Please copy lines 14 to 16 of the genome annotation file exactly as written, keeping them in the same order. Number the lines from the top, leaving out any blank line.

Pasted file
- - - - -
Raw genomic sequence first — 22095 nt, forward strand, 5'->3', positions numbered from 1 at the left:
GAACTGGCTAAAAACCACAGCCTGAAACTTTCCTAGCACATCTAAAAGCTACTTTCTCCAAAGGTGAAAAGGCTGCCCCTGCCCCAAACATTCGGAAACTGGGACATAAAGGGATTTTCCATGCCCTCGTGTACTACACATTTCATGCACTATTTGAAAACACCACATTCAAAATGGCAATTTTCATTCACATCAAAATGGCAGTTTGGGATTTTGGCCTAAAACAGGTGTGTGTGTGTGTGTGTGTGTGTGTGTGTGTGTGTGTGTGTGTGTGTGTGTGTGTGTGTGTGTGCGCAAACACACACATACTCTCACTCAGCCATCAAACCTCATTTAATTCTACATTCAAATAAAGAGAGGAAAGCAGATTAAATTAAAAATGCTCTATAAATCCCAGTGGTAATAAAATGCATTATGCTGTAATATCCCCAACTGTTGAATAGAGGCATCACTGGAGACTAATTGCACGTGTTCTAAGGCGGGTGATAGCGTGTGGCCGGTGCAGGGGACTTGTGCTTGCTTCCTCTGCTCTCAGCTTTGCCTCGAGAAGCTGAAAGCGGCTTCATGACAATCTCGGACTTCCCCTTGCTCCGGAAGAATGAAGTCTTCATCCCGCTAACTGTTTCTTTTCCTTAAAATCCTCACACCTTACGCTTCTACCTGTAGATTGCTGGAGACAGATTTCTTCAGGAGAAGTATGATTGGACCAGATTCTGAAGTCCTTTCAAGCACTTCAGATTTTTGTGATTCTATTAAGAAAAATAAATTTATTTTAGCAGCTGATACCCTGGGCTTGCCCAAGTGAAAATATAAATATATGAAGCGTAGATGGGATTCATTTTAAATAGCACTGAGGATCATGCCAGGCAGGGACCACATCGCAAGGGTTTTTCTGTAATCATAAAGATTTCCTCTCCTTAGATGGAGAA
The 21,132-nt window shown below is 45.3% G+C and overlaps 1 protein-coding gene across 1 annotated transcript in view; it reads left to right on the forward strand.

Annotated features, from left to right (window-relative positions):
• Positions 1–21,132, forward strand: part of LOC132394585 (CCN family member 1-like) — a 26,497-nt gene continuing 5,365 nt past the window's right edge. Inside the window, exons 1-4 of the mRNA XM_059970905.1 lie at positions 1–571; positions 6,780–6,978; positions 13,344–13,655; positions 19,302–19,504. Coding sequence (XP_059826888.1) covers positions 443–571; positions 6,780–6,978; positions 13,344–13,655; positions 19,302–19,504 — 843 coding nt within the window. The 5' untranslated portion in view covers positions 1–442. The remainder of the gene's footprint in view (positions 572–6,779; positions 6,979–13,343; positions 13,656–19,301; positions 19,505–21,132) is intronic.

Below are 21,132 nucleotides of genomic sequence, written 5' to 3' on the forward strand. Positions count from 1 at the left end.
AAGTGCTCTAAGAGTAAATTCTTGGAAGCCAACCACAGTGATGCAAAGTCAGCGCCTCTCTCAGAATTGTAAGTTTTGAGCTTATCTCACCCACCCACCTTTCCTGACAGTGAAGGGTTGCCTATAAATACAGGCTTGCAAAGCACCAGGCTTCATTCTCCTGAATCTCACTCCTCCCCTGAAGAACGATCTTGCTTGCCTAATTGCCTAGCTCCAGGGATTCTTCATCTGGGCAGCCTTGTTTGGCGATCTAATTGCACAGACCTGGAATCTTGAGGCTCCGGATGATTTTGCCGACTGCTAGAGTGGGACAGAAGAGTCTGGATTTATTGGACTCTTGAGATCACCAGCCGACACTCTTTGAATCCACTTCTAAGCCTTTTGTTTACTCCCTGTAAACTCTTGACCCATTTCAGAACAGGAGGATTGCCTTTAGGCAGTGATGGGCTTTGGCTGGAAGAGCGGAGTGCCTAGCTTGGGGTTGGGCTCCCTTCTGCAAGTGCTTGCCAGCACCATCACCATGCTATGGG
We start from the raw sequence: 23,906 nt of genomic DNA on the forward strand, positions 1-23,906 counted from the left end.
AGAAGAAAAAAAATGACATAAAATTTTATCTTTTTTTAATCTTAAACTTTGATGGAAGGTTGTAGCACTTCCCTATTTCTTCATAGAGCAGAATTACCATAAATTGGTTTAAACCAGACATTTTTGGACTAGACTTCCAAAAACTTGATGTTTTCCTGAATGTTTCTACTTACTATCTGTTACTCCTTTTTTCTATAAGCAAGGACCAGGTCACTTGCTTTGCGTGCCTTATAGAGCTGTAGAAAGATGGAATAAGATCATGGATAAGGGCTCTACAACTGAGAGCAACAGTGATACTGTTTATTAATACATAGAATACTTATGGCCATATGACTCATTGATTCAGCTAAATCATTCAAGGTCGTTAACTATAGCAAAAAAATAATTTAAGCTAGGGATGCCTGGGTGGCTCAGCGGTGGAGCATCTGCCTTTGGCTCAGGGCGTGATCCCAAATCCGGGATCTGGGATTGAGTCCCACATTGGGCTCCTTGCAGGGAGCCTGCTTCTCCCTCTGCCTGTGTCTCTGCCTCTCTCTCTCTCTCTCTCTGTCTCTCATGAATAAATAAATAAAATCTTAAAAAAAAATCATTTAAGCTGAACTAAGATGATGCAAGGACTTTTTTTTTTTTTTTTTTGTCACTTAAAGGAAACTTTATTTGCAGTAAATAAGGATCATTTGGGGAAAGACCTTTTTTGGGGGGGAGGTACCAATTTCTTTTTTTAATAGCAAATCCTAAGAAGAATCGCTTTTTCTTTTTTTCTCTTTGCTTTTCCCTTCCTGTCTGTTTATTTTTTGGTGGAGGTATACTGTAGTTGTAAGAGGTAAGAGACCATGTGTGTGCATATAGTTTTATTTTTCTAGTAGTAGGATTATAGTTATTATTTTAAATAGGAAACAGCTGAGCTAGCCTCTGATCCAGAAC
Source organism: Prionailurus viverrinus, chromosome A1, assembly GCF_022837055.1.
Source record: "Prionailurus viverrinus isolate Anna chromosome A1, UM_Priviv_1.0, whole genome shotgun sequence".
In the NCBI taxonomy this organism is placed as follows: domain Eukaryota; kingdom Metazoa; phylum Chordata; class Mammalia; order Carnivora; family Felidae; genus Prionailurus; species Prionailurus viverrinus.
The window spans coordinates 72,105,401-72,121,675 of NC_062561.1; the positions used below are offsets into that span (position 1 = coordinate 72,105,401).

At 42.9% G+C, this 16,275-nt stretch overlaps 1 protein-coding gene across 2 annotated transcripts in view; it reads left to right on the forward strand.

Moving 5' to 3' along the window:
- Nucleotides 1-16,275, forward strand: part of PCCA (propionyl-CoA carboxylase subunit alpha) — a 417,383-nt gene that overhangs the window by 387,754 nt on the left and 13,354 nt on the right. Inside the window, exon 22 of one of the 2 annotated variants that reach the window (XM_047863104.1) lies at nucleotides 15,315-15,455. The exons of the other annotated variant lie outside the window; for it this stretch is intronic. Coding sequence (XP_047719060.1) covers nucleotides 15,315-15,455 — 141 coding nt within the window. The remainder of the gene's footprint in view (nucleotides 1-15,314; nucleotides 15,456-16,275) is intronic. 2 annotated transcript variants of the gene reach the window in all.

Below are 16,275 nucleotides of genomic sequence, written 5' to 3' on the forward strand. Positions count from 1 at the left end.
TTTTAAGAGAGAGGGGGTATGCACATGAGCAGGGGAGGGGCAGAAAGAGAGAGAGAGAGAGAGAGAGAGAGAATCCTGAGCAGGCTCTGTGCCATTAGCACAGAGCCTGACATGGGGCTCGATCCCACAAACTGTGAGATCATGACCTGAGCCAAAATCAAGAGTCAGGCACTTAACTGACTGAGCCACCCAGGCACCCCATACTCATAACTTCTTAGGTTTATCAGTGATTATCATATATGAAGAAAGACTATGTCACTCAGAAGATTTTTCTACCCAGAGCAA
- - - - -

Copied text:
At 42.9% G+C, this 16,275-nt stretch overlaps 1 protein-coding gene across 2 annotated transcripts in view; it reads left to right on the forward strand.

Moving 5' to 3' along the window:
- Nucleotides 1-16,275, forward strand: part of PCCA (propionyl-CoA carboxylase subunit alpha) — a 417,383-nt gene that overhangs the window by 387,754 nt on the left and 13,354 nt on the right. Inside the window, exon 22 of one of the 2 annotated variants that reach the window (XM_047863104.1) lies at nucleotides 15,315-15,455. The exons of the other annotated variant lie outside the window; for it this stretch is intronic. Coding sequence (XP_047719060.1) covers nucleotides 15,315-15,455 — 141 coding nt within the window. The remainder of the gene's footprint in view (nucleotides 1-15,314; nucleotides 15,456-16,275) is intronic. 2 annotated transcript variants of the gene reach the window in all.